[en] A review is given of current understanding of the Orion A complex. Although not fully understood, the optically visible HII region and background molecular cloud have been intensely studied. HI regions are also associated with the complex. An attempt is made to explain the observed carbon recombination lines from Orion A in terms of two such regions, a foreground cloud observed in absorption at 21-cm, and the interface between the HII region and the molecular cloud. The coefficients of departure from local thermodynamic equilibrium within the proposed source regions are calculated with consideration of the effects of the radio continuum radiation from the HII region on the level populations of the atomic states, including the effects of the previously neglected parallel Δn parallel greater than 1 radiatively induced transitions. The uncertainties in the collisional cross sections and their effects are discussed. Observations were made of the 85α and 107β lines of carbon with the 140-ft telescope at Green Bank (and incidentally detected corresponding lines due to heavier-than-carbon elements). The present and earlier observations are analyzed with that instrument to support the contention that the source is multiple and to determine the conditions within the component regions. The radial velocities are used to identify the sources as the foreground cloud and background interface, and the ratios of the intensities of alpha lines to beta lines of the same frequencies are used to infer electron densities and temperatures within the regions of origin. The resulting model is then tested against the observed dependence of alpha line intensities on frequency and the agreement is discussed. A fitting to observations gives more precise information on the geometry and cloud conditions, and further research is suggested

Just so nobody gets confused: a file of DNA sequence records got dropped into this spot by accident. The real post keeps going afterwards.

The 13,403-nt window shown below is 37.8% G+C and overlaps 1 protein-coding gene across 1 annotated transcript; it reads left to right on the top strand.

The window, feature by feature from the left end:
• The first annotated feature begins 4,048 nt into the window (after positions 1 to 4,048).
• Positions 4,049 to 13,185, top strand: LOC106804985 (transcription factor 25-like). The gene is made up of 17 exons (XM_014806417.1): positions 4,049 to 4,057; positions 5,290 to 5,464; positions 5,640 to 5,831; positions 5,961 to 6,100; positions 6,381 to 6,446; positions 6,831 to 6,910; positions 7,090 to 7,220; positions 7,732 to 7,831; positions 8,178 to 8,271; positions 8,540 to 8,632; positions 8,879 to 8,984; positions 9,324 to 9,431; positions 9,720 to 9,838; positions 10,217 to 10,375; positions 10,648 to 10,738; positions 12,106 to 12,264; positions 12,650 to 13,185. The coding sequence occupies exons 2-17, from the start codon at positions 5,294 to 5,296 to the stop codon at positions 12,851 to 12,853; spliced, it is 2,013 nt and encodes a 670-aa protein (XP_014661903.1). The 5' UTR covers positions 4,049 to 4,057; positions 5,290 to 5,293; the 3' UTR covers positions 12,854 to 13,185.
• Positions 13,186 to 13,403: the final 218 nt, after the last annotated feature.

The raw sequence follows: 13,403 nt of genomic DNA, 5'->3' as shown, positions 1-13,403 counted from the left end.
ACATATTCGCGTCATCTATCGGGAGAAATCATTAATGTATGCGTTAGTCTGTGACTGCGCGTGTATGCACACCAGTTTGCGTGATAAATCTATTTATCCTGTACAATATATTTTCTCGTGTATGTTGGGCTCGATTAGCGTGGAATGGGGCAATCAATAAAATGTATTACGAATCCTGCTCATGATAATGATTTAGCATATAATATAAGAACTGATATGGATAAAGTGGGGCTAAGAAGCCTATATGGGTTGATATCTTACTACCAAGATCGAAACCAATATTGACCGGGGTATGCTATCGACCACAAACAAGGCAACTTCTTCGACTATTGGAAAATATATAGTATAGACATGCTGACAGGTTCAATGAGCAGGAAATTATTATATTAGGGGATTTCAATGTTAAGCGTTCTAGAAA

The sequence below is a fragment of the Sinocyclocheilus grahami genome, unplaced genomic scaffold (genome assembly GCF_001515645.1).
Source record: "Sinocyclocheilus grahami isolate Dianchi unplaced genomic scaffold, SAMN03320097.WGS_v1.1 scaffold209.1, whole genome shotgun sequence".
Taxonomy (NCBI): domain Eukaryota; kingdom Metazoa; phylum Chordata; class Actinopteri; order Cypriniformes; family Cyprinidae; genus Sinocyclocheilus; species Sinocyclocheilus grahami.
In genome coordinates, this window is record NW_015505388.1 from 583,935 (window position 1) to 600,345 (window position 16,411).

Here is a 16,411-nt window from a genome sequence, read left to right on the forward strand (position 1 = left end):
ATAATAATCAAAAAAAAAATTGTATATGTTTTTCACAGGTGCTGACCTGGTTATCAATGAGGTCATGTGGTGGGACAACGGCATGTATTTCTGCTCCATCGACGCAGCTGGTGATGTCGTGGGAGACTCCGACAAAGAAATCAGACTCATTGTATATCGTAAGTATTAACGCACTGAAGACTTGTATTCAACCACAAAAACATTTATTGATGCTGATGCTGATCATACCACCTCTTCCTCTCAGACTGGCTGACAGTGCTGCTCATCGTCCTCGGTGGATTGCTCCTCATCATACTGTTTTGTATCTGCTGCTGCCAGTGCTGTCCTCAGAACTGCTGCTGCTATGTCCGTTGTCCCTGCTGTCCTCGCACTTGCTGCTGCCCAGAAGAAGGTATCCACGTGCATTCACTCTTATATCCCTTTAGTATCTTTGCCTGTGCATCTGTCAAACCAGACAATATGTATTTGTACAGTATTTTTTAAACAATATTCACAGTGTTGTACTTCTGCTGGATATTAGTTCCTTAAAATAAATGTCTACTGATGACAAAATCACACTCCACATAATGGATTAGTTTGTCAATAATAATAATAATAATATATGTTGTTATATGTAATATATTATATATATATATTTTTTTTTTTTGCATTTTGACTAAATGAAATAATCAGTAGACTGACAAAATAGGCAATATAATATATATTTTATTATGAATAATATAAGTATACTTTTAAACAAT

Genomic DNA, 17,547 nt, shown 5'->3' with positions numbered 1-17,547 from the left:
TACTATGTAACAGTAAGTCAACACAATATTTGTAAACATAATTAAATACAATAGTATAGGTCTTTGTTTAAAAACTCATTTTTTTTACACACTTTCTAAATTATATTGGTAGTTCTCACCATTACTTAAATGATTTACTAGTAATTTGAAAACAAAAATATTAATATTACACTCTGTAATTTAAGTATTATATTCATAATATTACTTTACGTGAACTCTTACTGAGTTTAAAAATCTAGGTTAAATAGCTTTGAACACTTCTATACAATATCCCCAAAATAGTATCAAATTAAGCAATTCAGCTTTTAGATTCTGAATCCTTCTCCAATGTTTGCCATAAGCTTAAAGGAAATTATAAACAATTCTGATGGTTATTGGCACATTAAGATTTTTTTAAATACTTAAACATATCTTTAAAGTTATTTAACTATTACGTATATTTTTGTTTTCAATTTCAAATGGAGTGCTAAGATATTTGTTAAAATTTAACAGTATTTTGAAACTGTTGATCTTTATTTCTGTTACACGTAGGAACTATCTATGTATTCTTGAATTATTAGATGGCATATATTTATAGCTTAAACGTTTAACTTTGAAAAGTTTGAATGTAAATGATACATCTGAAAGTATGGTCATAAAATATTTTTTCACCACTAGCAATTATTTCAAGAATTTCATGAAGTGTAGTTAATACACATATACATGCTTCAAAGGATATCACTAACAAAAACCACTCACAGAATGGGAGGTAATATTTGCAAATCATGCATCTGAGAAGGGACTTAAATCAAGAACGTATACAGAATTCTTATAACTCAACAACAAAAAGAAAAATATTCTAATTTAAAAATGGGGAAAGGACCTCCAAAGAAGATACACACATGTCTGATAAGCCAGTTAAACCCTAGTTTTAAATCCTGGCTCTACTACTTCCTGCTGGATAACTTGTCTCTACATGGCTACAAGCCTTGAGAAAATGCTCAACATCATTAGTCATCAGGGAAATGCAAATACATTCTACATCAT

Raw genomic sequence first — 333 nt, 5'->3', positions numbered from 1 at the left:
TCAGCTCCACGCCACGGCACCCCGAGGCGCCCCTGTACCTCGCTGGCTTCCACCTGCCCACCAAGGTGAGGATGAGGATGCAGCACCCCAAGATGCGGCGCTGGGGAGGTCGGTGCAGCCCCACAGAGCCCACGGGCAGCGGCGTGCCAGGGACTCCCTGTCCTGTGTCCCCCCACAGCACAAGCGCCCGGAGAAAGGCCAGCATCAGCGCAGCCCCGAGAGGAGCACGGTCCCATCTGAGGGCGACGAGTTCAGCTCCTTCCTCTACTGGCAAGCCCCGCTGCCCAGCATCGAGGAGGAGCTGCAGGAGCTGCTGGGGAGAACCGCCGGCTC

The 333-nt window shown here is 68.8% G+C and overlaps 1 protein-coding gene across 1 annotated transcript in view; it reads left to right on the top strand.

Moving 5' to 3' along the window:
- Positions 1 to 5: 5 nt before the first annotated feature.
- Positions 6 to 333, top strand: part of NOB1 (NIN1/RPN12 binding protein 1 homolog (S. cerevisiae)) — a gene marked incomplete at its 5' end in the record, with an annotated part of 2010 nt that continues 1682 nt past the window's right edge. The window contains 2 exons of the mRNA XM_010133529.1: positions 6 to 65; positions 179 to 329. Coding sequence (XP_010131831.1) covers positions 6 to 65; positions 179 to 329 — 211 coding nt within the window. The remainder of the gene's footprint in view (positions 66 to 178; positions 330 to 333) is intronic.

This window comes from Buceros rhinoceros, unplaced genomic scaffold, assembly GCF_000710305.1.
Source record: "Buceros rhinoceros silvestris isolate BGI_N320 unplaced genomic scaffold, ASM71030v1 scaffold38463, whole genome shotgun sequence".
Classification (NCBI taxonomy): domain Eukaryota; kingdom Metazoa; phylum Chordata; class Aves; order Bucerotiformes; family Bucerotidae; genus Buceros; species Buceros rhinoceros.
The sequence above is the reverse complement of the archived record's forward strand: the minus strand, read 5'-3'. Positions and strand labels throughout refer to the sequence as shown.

[en] The radio source Sgr A has been mapped with the Very Large Array (VLA) at 6 and 20 cm with an angular resolution of 5'' x 8'' arc. In agreement with the earlier 'WORST' map, the non-thermal source Sgr A East shows a shell structure, while the thermal source Sgr A West shows a spiral-like morphology. The authors suggest that Sgr A East is a supernova remnant (SNR) near the galactic centre. Its surface brightness is the third largest in our galaxy after Cas A and the Crab Nebula. The diameter is 9 pc and the source fits the surface-brightness diameter relationship of Clark and Caswell (1976) if a distance of 10 kpc is assumed. (Auth.)
[en] Searching for dispersed radio pulses in interferometric data is of great scientific interest, but poses a formidable computational burden. Here, we present two efficient, new antenna-coherent solutions: The Chirpolator and The Chimageator. We describe the equations governing both techniques and propose a number of novel optimizations. We compare the implementation costs of our techniques with classical methods using three criteria: the operation rates (1) before and (2) after the integrate-and-dump stage, and (3) the data rate directly after the integrate-and-dump stage. When compared with classical methods, our techniques excel in the regime of sparse arrays, where they both require substantially lower data rates, and The Chirpolator requires a much lower post-integrator operation rate. In general, our techniques require more pre-integrator operations than the classical ones. We argue that the data and operation rates required by our techniques are better matched to future supercomputer architectures, where the arithmetic capability is outstripping the bandwidth capability. Our techniques are, therefore, viable candidates for deploying on future interferometers such as the Square Kilometer Array.